Tiffany Butterfield from the University of the West Indies, Mona Campus, attends Global Virus Network course in Washington, DC

Tiffany Butterfield Profile Picture.

Published September 12, 2017

This past August Tiffany Butterfield, a PhD candidate at the University of the West Indies (UWI) in the Department of Microbiology, attended a week long course administered by the Global Virus Network (GVN). A one-week intensive course on basic, translational, and clinical aspects of viruses of importance to human health.

Lecturers were leading medical virologists drawn from GVN Centers. All didactic courses were on state-of-the-art aspects of research on specific viruses. Plus there was significant time for discussion and interaction with renowned medical virology leaders and opportunities to meet with policymakers and program officials from the National Institutes of Health (NIH).

Butterfield told us, “The GVN short course was an excellent week of science and research.” Some of her takeaways from the course include: networking with scientific professionals working with arboviruses; learning about integrated approaches to studying and researching Ebola, using mathematical modeling, bioinformatics, and lab science; and the GVN encourages camaraderie in that research and experience should be shared for the mutual benefit of all.

Butterfield’s PhD work is focused on assessing the role of immunometabolism in non-AIDS comorbidities in HIV infected persons. She is currently working on the role of glucose metabolism in T lymphocytes and monocytes from HIV infected women with cardiovascular disease and diabetes mellitus. Her research goals also include identifying the impact of HIV infection and/or CMV co-infection on glucose metabolism in T lymphocytes and monocytes.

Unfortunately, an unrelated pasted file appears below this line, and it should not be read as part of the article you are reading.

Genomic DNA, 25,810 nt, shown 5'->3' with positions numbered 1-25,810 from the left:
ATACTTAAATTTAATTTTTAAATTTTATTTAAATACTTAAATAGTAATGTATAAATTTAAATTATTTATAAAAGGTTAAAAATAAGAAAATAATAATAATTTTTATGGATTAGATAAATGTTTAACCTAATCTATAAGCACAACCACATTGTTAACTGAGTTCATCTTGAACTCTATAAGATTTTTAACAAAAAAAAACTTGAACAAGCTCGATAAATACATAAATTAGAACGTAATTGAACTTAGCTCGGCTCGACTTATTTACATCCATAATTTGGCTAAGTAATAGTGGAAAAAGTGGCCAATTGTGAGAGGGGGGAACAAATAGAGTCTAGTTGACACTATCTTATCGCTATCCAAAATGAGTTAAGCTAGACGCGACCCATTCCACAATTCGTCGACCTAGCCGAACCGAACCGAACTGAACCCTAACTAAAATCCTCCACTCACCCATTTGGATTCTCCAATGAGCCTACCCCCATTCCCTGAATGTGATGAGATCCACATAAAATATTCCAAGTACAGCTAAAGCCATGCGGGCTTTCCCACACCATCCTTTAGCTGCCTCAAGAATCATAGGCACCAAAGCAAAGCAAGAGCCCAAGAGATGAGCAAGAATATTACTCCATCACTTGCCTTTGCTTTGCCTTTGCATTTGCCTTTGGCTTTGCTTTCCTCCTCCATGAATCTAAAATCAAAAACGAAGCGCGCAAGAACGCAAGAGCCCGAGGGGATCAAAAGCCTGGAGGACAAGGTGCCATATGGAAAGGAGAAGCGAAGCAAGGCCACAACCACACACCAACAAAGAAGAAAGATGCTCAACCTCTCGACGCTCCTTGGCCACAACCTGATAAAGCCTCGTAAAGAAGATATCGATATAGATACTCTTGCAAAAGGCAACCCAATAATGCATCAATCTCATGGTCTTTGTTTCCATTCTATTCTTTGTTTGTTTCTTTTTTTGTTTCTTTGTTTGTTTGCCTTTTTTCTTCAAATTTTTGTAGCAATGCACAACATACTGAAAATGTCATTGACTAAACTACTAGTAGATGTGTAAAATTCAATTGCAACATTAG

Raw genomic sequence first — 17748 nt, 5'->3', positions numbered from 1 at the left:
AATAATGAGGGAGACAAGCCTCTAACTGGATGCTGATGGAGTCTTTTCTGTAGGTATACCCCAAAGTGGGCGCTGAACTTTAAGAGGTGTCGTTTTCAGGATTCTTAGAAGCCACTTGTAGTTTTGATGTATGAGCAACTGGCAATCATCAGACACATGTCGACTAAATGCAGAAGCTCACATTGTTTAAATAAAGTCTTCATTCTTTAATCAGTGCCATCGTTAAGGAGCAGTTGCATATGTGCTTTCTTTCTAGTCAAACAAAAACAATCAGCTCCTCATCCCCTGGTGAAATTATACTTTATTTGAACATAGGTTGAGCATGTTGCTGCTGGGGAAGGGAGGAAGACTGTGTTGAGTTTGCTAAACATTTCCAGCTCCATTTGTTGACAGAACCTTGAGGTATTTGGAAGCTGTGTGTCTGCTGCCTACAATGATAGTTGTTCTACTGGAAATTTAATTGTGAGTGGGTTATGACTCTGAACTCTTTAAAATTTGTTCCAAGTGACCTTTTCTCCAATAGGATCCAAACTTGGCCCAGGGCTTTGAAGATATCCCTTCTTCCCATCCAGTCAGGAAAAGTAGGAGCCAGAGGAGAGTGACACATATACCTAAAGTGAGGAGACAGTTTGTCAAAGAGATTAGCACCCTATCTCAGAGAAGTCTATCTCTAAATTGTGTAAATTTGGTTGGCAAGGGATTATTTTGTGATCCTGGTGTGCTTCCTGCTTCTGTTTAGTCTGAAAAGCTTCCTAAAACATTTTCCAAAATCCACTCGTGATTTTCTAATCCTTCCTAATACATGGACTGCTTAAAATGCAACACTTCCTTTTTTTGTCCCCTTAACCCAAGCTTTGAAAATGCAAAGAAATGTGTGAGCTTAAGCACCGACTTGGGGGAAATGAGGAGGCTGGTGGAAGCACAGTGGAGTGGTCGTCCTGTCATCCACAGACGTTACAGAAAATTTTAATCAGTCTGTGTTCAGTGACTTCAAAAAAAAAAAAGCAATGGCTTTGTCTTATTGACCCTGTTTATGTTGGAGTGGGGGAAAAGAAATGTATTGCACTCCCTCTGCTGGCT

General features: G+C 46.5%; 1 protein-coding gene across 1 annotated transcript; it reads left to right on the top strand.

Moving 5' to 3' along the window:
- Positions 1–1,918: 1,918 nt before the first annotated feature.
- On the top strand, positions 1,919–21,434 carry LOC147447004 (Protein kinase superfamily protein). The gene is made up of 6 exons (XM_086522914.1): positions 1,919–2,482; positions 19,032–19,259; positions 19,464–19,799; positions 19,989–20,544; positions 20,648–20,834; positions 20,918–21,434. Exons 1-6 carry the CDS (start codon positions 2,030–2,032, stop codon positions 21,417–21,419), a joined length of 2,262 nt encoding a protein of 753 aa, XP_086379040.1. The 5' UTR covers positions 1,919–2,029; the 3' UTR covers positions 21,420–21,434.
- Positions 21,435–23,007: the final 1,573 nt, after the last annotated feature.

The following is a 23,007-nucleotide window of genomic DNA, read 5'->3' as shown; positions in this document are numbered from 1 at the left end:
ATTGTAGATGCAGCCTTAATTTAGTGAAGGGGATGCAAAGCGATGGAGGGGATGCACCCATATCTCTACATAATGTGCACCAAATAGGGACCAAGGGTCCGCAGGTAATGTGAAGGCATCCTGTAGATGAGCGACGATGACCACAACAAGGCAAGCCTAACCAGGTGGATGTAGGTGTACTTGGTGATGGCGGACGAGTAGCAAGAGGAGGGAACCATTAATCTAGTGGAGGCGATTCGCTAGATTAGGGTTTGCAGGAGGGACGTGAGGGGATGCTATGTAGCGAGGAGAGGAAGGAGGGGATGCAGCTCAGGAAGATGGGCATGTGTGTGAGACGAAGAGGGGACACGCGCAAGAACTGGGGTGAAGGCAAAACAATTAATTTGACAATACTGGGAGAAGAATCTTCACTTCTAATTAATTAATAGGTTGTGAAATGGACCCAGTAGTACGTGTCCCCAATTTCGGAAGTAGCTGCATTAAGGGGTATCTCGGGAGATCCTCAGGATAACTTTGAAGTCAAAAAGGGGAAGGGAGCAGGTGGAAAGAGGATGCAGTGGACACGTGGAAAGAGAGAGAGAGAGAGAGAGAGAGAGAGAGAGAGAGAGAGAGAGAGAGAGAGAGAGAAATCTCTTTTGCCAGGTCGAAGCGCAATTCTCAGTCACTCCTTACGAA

The GVN mission is to strengthen medical research and response to current viral causes of human disease and to prepare for new viral pandemic threats. It is an essential and critical defense against viral disease. It is a coalition comprised of leading virologists spanning more than 20 countries worldwide, all working to advance knowledge about how viruses make us sick and to develop drugs and vaccines to prevent illness and death.

The University at Buffalo HIV and HCV Clinical Pharmacology Laboratory at the Center of Excellence in Bioinformatics and Life Sciences was added to the Global Virus Network in 2015 as a Center of Excellence. The University at Buffalo HIV and HCV Clinical Pharmacology Laboratory at the Center of Excellence in Bioinformatics and Life Sciences, is an internationally recognized leader in antiviral pharmacology and therapeutics and has been conducting antiviral research since the beginning of the HIV epidemic. In addition, the laboratory is a training site for numerous national and international faculty, pre-doctoral students, post-doctoral fellows and residents, provides a global antiviral proficiency testing program through an NIH contract and conducts laboratory site assessments as a component of research quality assurance and capacity building.